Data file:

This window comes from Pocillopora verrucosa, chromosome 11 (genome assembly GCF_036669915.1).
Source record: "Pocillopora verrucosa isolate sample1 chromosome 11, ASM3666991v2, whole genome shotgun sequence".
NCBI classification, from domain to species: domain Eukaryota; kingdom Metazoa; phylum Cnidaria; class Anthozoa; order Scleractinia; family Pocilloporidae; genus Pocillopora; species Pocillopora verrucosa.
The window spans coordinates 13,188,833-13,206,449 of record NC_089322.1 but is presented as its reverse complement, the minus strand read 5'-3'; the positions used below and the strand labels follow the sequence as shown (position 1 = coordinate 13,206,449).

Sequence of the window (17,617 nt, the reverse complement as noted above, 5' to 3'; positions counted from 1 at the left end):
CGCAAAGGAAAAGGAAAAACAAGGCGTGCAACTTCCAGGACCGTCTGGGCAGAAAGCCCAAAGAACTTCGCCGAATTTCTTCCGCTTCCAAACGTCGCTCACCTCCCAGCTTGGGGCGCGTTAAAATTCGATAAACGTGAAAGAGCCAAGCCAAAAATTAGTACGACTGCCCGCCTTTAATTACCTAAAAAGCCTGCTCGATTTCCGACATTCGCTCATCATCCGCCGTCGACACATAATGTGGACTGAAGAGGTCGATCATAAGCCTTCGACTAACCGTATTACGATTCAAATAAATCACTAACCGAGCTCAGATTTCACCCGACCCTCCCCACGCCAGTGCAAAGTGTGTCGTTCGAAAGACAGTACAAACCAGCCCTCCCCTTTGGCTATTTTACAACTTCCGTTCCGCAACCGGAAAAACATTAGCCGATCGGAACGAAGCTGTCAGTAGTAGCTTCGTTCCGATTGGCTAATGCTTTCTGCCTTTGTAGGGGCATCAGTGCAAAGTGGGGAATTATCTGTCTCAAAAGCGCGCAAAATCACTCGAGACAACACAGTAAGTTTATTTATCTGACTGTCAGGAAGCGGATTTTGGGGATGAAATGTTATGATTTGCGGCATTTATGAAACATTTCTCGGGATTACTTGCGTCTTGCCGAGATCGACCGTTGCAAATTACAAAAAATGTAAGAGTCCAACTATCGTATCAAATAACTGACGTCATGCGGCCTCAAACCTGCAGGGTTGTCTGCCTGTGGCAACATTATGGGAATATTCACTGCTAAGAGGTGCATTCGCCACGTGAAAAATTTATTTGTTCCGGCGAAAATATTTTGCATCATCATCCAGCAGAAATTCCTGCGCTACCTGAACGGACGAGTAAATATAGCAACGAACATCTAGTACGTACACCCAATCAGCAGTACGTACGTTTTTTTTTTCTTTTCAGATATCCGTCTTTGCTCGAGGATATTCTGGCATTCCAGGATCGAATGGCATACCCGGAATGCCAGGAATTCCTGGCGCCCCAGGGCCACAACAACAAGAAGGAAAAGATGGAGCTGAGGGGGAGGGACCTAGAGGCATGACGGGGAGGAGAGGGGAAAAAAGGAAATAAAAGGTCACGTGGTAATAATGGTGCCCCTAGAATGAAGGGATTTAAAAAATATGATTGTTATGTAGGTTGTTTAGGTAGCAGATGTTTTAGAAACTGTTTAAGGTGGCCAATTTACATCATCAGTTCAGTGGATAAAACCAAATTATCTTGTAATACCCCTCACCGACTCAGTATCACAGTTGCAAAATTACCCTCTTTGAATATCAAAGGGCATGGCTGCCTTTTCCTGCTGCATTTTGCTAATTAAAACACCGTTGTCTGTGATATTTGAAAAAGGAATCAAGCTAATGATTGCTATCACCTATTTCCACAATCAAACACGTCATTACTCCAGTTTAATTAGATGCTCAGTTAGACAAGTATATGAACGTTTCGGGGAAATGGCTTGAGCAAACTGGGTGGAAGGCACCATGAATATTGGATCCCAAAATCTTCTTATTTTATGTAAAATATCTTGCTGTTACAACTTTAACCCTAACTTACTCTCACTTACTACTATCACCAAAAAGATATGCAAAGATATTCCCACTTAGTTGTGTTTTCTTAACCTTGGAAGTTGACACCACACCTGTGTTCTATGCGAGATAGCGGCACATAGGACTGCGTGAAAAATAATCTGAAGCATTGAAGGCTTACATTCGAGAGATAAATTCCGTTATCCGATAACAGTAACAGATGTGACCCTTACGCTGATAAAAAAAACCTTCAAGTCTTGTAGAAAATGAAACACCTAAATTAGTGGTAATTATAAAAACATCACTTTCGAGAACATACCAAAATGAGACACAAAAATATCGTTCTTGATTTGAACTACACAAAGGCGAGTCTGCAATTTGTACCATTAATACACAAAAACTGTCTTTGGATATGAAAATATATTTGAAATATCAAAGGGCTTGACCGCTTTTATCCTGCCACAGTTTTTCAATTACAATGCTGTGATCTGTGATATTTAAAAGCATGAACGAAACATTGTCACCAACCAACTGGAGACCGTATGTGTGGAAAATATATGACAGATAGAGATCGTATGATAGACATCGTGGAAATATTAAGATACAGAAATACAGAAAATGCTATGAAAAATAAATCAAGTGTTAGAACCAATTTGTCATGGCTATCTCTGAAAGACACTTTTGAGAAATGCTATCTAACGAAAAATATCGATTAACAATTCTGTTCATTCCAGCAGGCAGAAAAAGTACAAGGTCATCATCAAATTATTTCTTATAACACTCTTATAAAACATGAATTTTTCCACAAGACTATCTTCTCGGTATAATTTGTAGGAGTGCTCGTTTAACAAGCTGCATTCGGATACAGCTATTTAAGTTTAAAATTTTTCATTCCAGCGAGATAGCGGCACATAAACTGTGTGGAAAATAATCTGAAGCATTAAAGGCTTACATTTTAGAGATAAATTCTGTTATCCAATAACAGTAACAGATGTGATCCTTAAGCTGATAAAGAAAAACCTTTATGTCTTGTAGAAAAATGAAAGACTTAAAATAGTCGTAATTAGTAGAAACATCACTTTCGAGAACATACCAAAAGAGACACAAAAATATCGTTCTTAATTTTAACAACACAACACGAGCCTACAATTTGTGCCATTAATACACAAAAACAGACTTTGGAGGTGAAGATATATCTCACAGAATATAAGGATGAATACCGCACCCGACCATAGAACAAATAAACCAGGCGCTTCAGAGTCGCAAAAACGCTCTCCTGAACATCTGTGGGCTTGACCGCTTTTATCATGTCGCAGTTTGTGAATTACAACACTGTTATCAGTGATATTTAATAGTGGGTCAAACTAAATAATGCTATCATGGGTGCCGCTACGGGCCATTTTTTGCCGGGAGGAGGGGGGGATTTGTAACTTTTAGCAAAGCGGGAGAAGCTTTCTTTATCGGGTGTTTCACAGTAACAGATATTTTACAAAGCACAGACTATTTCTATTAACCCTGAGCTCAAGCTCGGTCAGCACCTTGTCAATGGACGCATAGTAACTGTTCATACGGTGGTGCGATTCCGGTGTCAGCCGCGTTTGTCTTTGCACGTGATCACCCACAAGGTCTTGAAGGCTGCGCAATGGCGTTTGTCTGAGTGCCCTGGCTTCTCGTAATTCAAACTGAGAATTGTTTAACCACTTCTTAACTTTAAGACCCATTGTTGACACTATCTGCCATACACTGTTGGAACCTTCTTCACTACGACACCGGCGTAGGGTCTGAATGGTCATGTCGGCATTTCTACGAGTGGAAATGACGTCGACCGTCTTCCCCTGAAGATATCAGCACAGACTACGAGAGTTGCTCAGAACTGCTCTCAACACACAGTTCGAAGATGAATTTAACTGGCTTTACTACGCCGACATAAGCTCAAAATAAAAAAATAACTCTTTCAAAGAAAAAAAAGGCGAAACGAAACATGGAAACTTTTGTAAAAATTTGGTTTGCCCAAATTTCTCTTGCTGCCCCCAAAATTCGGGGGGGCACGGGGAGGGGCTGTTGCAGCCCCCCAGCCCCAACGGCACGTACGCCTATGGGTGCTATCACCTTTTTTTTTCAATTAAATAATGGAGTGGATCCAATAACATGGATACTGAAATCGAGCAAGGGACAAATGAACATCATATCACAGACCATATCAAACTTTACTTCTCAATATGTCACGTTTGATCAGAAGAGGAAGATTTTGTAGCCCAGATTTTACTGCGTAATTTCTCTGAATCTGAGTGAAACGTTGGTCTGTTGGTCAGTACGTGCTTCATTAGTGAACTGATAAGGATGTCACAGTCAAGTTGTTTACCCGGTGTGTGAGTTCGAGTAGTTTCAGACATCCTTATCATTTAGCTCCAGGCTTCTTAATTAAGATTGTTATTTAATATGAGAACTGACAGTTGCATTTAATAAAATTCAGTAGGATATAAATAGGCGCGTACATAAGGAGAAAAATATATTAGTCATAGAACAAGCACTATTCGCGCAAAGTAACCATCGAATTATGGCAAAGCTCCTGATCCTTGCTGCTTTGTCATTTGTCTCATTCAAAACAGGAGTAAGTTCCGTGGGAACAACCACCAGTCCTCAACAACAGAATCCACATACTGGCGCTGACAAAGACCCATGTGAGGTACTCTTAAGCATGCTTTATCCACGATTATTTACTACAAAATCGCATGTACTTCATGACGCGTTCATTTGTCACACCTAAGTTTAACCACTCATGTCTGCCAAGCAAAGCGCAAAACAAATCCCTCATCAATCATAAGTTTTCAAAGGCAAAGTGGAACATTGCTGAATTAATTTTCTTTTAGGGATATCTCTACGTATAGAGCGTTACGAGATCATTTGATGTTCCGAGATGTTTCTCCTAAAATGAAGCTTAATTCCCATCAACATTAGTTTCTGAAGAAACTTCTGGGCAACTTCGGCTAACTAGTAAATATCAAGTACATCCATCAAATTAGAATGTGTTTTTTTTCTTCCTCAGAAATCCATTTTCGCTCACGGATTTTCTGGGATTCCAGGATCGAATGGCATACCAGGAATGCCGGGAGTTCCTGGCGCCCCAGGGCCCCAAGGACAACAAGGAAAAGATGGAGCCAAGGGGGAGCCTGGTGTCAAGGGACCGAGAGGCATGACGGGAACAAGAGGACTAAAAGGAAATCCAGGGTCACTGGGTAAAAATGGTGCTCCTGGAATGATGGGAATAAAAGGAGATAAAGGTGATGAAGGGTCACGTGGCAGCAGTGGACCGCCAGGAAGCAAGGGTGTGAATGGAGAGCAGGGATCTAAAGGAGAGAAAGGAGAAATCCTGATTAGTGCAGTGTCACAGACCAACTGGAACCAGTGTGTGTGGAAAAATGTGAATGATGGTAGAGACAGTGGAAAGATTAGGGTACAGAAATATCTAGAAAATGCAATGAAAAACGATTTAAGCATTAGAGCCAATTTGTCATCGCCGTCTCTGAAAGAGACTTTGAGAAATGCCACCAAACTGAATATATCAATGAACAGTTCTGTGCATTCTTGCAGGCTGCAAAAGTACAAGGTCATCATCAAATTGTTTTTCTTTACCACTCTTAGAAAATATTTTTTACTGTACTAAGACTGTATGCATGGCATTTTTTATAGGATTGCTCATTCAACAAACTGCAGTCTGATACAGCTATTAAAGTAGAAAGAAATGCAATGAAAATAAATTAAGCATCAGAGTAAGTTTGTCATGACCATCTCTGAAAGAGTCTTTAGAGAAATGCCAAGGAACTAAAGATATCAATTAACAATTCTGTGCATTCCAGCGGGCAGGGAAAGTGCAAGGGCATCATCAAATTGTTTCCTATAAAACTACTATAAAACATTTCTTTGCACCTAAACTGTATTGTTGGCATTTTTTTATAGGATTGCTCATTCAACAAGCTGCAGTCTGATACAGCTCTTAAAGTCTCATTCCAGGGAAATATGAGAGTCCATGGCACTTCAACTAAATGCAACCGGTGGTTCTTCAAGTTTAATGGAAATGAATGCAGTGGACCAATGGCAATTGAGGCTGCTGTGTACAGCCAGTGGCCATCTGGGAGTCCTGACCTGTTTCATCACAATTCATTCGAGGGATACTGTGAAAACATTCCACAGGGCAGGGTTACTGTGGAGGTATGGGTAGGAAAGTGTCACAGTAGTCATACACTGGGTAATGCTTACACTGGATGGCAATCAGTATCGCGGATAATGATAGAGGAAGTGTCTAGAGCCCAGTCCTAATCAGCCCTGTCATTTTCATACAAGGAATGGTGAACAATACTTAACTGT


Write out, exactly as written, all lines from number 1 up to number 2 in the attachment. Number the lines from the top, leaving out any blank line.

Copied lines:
This window comes from Pocillopora verrucosa, chromosome 11 (genome assembly GCF_036669915.1).
Source record: "Pocillopora verrucosa isolate sample1 chromosome 11, ASM3666991v2, whole genome shotgun sequence".